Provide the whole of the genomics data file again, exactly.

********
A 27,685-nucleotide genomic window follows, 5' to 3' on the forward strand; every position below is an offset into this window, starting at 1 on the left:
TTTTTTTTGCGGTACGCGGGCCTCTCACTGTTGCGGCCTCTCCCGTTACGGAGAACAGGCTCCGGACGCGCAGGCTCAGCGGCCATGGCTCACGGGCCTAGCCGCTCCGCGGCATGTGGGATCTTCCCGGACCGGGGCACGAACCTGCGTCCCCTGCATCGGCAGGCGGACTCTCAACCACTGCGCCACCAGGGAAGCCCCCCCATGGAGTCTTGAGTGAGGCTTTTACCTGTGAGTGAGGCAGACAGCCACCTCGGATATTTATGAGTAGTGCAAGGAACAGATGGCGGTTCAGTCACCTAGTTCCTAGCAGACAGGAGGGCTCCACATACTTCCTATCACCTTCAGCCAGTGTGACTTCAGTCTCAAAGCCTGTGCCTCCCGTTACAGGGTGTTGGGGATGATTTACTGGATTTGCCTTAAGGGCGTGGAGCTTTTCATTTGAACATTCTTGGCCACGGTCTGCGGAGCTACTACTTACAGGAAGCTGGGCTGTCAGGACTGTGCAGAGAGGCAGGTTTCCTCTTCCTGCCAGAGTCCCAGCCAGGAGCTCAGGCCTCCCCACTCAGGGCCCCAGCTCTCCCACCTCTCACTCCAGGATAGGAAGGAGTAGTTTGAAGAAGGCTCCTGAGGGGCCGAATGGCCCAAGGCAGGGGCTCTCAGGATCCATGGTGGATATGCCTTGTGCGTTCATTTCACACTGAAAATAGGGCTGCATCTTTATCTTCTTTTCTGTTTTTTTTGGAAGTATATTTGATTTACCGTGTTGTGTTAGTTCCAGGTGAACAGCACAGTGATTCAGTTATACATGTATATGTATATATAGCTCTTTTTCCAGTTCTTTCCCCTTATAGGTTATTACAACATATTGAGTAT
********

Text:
A 27,685-nucleotide genomic window follows, 5' to 3' on the forward strand; every position below is an offset into this window, starting at 1 on the left:
TTTTTTTTGCGGTACGCGGGCCTCTCACTGTTGCGGCCTCTCCCGTTACGGAGAACAGGCTCCGGACGCGCAGGCTCAGCGGCCATGGCTCACGGGCCTAGCCGCTCCGCGGCATGTGGGATCTTCCCGGACCGGGGCACGAACCTGCGTCCCCTGCATCGGCAGGCGGACTCTCAACCACTGCGCCACCAGGGAAGCCCCCCCATGGAGTCTTGAGTGAGGCTTTTACCTGTGAGTGAGGCAGACAGCCACCTCGGATATTTATGAGTAGTGCAAGGAACAGATGGCGGTTCAGTCACCTAGTTCCTAGCAGACAGGAGGGCTCCACATACTTCCTATCACCTTCAGCCAGTGTGACTTCAGTCTCAAAGCCTGTGCCTCCCGTTACAGGGTGTTGGGGATGATTTACTGGATTTGCCTTAAGGGCGTGGAGCTTTTCATTTGAACATTCTTGGCCACGGTCTGCGGAGCTACTACTTACAGGAAGCTGGGCTGTCAGGACTGTGCAGAGAGGCAGGTTTCCTCTTCCTGCCAGAGTCCCAGCCAGGAGCTCAGGCCTCCCCACTCAGGGCCCCAGCTCTCCCACCTCTCACTCCAGGATAGGAAGGAGTAGTTTGAAGAAGGCTCCTGAGGGGCCGAATGGCCCAAGGCAGGGGCTCTCAGGATCCATGGTGGATATGCCTTGTGCGTTCATTTCACACTGAAAATAGGGCTGCATCTTTATCTTCTTTTCTGTTTTTTTTGGAAGTATATTTGATTTACCGTGTTGTGTTAGTTCCAGGTGAACAGCACAGTGATTCAGTTATACATGTATATGTATATATAGCTCTTTTTCCAGTTCTTTCCCCTTATAGGTTATTACAACATATTGAGTAT